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Revision as of 13:49, 3 September 2012 by Sambul13 (talk | contribs) (Extract the UDisks into new article)
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usbtiny extra udev rule?

In the udev rules for usbtiny, there are 2 rules listed. Howver, adding the second one to my udev rules resulted in me not an "rc=-1" communication error when I tried to use my usbtiny. When I commented out this rule:

"SBSYSTEMS=="usb", ATTRS{idVendor}=="16c0", ATTRS{idProduct}=="0479", GROUP="users", MODE="0666"

everything worked fine. Not sure what the root of the issue is, but this rule makes the usbtiny programer unusable.

umask fails to apply to vfat/ntfs partitions

Has anyone else found that umask settings do not apply as they should? Setting umask to 002 or 0002 results in all files having the executable bit enabled. However, if I manually set the fmask/dmask values (ex: fmask=113,dmask=002) it works fine. --thayer 16:40, 5 May 2010 (EDT)

Possible to Auto Mount Optical Discs?

Is there a way to auto mount CD and DVDs with Udev? --Matthewbauer 23:12, 30 May 2010 (EDT)

I think I hacked up a way and added to the page. --Matthewbauer 00:16, 31 May 2010 (EDT)
With that rule udev will take a lot longer to "process events" during boot. (+-10s more than without it) --Vieira 02:20, 26 June 2010 (GMT)

Wrong command

It's not really wrong, just uselessly complex.

udevadm info -a -p $(udevadm info -q path -n [device name])

we are querying a path-based info, passing as parameter a name-based info query. We can obtain the same results with this much more rational command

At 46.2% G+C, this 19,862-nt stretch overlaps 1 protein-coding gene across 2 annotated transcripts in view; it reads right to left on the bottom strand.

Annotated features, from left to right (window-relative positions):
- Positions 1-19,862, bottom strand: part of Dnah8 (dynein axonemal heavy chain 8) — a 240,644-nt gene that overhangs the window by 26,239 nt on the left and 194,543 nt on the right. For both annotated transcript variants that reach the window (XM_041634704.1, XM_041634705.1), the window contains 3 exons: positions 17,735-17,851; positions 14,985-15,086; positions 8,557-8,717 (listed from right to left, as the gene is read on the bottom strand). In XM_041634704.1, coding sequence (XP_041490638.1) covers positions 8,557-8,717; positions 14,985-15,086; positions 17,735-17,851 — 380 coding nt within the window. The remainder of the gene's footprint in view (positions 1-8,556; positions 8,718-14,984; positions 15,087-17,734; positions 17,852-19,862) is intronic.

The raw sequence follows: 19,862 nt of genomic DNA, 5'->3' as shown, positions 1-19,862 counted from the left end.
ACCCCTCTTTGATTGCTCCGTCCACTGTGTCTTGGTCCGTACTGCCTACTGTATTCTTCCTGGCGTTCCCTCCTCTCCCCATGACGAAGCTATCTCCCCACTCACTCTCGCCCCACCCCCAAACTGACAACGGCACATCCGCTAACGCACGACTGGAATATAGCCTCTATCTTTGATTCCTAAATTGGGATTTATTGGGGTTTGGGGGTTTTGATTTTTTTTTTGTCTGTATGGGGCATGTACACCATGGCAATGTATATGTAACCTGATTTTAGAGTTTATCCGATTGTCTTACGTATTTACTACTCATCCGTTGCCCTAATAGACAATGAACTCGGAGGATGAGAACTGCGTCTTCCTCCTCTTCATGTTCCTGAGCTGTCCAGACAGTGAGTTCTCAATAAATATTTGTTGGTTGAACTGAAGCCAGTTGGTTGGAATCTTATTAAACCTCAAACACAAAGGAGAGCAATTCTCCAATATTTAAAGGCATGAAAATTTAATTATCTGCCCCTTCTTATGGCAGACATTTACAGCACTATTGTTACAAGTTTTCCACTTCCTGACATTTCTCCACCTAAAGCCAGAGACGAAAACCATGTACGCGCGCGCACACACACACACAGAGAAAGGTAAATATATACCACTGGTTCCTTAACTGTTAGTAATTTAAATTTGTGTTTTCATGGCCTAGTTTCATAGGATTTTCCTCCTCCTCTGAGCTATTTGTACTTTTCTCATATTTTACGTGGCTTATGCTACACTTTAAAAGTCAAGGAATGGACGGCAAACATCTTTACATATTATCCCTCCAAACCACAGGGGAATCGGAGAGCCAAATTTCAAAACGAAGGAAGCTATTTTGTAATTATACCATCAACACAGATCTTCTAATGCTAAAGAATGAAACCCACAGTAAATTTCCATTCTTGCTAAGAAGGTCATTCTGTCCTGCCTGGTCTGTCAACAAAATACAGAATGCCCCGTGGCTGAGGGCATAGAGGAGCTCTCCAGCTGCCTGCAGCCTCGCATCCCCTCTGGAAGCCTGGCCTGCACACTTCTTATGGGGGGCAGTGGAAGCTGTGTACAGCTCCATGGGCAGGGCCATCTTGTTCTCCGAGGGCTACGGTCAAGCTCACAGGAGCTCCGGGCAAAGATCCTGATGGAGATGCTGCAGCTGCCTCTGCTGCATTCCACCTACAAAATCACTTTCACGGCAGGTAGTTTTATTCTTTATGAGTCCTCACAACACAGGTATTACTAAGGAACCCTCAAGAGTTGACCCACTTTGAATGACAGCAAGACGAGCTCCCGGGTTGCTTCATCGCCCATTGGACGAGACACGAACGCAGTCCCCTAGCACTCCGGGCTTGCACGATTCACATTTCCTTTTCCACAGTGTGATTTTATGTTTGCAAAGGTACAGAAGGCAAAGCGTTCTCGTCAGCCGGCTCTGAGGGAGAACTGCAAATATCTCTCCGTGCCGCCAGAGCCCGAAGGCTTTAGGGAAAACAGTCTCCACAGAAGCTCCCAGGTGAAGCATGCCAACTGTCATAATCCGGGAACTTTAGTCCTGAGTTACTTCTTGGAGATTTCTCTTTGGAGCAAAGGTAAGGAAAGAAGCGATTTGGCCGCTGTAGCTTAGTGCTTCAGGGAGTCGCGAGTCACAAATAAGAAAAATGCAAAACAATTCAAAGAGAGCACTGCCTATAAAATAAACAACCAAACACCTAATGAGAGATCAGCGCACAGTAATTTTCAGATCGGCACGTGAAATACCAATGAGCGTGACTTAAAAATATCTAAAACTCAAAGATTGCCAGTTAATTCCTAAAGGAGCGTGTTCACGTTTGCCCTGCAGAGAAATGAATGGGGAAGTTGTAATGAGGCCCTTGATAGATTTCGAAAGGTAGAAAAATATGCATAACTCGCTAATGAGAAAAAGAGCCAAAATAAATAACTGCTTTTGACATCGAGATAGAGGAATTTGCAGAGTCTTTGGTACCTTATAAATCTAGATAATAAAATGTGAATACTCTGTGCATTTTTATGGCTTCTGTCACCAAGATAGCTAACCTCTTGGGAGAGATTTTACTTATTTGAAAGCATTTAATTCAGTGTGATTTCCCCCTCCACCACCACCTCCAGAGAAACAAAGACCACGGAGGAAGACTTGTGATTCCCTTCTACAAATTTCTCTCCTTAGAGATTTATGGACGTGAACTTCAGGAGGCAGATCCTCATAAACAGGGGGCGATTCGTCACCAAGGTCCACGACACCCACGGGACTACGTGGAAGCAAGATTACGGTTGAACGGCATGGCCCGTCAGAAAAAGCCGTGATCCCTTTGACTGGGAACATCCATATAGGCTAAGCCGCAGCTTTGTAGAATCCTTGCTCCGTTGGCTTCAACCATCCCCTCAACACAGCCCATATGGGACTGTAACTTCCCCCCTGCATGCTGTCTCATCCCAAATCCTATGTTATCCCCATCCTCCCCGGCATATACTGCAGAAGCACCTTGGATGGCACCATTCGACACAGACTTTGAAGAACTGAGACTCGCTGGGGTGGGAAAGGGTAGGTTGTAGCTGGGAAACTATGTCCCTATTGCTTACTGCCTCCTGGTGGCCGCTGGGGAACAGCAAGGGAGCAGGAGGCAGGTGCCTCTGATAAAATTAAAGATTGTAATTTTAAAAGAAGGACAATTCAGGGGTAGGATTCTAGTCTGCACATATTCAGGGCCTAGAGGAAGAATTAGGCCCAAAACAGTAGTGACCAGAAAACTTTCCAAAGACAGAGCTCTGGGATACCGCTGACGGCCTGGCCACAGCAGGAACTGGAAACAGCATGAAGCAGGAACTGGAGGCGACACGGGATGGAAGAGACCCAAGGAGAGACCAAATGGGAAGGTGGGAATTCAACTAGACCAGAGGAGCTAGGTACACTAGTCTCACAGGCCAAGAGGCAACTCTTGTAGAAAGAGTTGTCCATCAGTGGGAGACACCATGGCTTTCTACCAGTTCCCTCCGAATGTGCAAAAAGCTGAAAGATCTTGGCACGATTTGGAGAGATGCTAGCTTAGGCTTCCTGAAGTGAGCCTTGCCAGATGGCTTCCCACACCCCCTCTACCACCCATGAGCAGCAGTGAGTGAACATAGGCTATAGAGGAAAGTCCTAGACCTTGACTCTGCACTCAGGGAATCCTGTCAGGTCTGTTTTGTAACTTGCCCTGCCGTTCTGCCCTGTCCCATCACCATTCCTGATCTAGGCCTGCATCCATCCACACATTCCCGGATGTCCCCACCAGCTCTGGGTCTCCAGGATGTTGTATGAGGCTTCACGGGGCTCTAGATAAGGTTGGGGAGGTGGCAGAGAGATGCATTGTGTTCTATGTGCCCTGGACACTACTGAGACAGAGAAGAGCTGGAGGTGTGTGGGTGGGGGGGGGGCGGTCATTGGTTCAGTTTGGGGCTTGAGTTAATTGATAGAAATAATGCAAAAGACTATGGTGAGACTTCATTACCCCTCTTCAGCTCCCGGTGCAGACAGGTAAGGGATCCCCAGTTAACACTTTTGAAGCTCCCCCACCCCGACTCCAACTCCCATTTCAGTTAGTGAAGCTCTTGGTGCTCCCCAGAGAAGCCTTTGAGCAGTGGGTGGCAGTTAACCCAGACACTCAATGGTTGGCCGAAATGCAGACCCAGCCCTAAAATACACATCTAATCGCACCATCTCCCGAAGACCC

udevadm info -a -n [device name]

This is not the only place in the web where I found this strange thing. :/ --4javier 07:14, 24 September 2010 (EDT)

Obsolete information?

Today (Dec 5 2010) I've been following the instruction in the wiki, I've found that udiskie isn't required to autoload CDs/DVSs without HAL, udisks works perfectly without it... only need to explicitly add dbus daemon loading to my rc.conf --RkG 02:42, 5 December 2010 (EST)

are you using a DE? udiskie is intended for people without one thestinger 02:54, 5 December 2010 (EST)
I'm using just a window manager (Xmonad, init-3 level), but installed Gnome also for other members of my family. But really I'm not in a Gnome session :-? --RkG 00:59, 6 December 2010 (EST)
do you use a file manager? pcmanfm and nautilus will both use udev and mount the disks automatically thestinger 13:47, 6 December 2010 (EST)
Yes, I'm using pcmanfm... maybe this should be reflected in the wiki as is a very easy option to control removable devices, inside xorg and with any window manager without having to mess with udev rules. Additionally I spawn a command at the begin of my sessions to automount a external 3.5' USB drive permanently plugged to my computer (udisks --mount /dev/sdXX) This "automount" integrates well with pcmanfm, and requires no additional utilities. (Also for pcmanfm compatibility, I need to start my session with "exec ck-launch-session dbus-launch --sh-syntax --exit-with-session $WM") --RkG 02:17, 7 December 2010 (EST)

SD cards don't cleanly umount

...because the rule as given creates a link: RUN+="/bin/ln -s /media/sd-%k /mnt/sd-%k" which is not deleted on removal. --Ideopath72 08:44, 18 December 2010 (EST)

How to match devices like /dev/sdb42

I'm not and udev guru, but why sometimes it's


and in other examples



Why not put



Karol 10:11, 23 January 2011 (EST)

Some devices do not have any partitions, so you also want to match /dev/sdb for example that contains the filesystem in such a case. KERNEL!="sd[a-z]*" is the only expression that works for these ones. Xduugu 09:24, 5 February 2011 (EST)
I actually have such device - it's one of my mp3 players; the other one shows up as sdb1. I couldn't figure out how to make it work until I figured out it's not regexp (where '*' means 'zero or more', so "sd[a-z][0-9]*" would work even for 'sdb'), but a globbing pattern. Karol 09:49, 5 February 2011 (EST)
Hey, that is a very nice tip, thanks! We should incorporate this information in the article somehow, I tried to change the pattern like it were a regex, and was very puzzled it didn't work. -- Nic 11:22, 5 November 2011 (EDT)